GAMEPAD GRIFTA Morphing Solo Gamepad/£ 34.99 inc VAT
The battle between the gamepad and the mouse and keyboard combo has raged entirely pointlessly in gaming circles for years. The argument can be simply summarised by saying that gamepads are better for movement, by virtue of having analogue sticks instead of keys, and that mice are better for looking around and aiming because of the speed, freedom of movement and accuracy. With this in mind, the GRIFTA Morphing Solo should offer the best of both worlds, being a gamepad you use in your left hand so that your right hand can use a mouse.
In theory, this setup provides you with the analogue movement controls of a pad, but you still have the ability to aim with a mouse. By marrying the advantages of the two interfaces, you might think you’d have a perfect control system in your hands, but the reality is a little more complicated.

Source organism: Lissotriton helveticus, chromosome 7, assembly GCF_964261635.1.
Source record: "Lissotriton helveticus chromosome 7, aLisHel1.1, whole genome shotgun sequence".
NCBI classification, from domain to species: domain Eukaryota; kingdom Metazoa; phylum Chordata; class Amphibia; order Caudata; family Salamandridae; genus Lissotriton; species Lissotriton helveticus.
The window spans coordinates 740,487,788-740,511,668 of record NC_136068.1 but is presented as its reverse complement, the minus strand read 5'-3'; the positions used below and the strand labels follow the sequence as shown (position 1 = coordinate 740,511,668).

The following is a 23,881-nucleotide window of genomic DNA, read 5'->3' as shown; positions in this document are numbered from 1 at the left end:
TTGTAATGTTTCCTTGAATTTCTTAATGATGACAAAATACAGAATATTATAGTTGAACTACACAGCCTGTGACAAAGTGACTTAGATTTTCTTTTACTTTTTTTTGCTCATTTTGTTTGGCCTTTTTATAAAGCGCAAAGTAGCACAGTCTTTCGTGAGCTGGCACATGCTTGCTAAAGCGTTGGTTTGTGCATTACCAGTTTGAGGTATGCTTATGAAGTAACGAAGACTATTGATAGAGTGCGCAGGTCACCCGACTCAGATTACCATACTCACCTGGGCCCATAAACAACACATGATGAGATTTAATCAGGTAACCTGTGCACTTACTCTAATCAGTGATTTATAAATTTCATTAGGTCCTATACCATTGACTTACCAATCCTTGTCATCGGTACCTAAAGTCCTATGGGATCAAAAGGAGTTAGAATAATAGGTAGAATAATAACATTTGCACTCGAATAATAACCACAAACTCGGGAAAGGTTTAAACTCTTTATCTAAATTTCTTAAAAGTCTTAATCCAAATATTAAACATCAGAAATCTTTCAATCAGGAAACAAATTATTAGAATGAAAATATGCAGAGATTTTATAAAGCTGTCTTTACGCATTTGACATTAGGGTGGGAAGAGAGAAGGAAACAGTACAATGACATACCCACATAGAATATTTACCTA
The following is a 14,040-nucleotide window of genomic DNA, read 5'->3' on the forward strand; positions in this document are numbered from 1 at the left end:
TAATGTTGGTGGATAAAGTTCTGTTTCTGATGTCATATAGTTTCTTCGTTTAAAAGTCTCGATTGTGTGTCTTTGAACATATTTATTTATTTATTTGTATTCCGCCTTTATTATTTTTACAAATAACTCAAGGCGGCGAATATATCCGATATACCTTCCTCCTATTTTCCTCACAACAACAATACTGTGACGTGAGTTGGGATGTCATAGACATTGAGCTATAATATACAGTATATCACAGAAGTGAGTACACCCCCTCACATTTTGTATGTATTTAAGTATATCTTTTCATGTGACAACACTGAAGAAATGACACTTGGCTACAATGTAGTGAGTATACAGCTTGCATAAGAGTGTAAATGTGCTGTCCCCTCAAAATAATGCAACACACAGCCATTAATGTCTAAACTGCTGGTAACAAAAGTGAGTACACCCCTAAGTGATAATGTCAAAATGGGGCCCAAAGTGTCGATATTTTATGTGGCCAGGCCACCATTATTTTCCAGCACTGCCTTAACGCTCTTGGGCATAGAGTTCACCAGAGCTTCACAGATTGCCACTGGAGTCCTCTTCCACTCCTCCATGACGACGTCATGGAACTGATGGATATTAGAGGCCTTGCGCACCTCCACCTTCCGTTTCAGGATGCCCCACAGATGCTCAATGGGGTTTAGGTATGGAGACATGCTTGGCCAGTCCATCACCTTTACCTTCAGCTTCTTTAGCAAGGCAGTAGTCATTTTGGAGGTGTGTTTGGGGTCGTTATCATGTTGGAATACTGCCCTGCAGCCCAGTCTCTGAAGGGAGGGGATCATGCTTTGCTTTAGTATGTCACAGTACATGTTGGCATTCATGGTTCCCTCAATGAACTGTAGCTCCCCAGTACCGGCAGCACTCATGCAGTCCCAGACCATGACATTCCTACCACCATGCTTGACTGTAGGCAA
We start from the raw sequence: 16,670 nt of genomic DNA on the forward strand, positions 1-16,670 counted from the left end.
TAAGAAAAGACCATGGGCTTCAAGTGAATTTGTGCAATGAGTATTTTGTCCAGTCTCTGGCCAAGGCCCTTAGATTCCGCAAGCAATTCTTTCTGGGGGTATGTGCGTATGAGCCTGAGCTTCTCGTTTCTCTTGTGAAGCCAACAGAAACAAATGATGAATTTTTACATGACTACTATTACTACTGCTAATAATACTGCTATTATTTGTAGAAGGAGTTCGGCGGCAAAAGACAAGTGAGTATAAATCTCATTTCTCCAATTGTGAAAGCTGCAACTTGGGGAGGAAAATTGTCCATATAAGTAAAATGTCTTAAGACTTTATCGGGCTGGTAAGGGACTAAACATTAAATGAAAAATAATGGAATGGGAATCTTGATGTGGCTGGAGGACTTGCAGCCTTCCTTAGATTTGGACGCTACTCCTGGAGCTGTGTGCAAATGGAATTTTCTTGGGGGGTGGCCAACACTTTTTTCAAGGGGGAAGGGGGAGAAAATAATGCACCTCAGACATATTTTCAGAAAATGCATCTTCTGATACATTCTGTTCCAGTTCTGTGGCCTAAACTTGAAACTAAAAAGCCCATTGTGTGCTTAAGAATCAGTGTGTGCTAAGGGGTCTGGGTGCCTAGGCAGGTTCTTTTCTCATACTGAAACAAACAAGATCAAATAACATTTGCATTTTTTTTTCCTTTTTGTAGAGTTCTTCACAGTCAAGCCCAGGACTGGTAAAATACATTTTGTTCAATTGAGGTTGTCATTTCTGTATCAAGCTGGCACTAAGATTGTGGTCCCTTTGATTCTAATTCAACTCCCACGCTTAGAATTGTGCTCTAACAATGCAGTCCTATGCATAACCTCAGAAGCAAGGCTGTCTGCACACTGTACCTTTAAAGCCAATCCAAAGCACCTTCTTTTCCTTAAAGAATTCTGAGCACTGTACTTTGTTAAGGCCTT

The Morphing Solo is a reasonably comfortable pad to use, but it takes some time to acclimatise to it. Despite both pads and mice being familiar control devices, using the two of them together can feel jarring at first. On the Morphing Solo, you have a thumb stick, D-pad, analogue trigger and five other buttons in play in various places, with three configuration buttons on top. This array gives you a decent amount of possible controls compared with a gamepad, but far less than you might want from a keyboard. The pad has three modes you can use, and you can switch between them at any time. It can be used as a normal gamepad, as a movement-sensitive controller suitable for VR or as a keyboard substitute. This latter mode forgoes the advantages of analogue movement and serves simply to replicate keystrokes, which is fine if you just want to use a different device instead of a keyboard, but you lose the benefit of having an analogue stick for movement. The pad itself is robust, intuitive and comfortable to use. However, its problems stem from its unique selling point, the key word being unique – it isn’t a design for which games designers have necessarily planned. As a result, the Morphing Solo isn’t a gamepad with which you can just plug in and play – getting it working well in games is more of a project. Basically, you need to expect to have to tinker with obstinate games to get your controls to work properly. You’ll need to rebind controls or find workarounds where rebinding isn’t an option, and you’ll also need to invest a chunk of your time in relearning how to play with your new control system, in order to see if there’s been any improvement over how you were doing with traditional control devices. In the right hands, and with the right games, the GRIFTA Morphing Solo works great, giving you the benefits of both a pad and a mouse at once, but the amount of work required to get it working well means it won’t be suitable for everyone.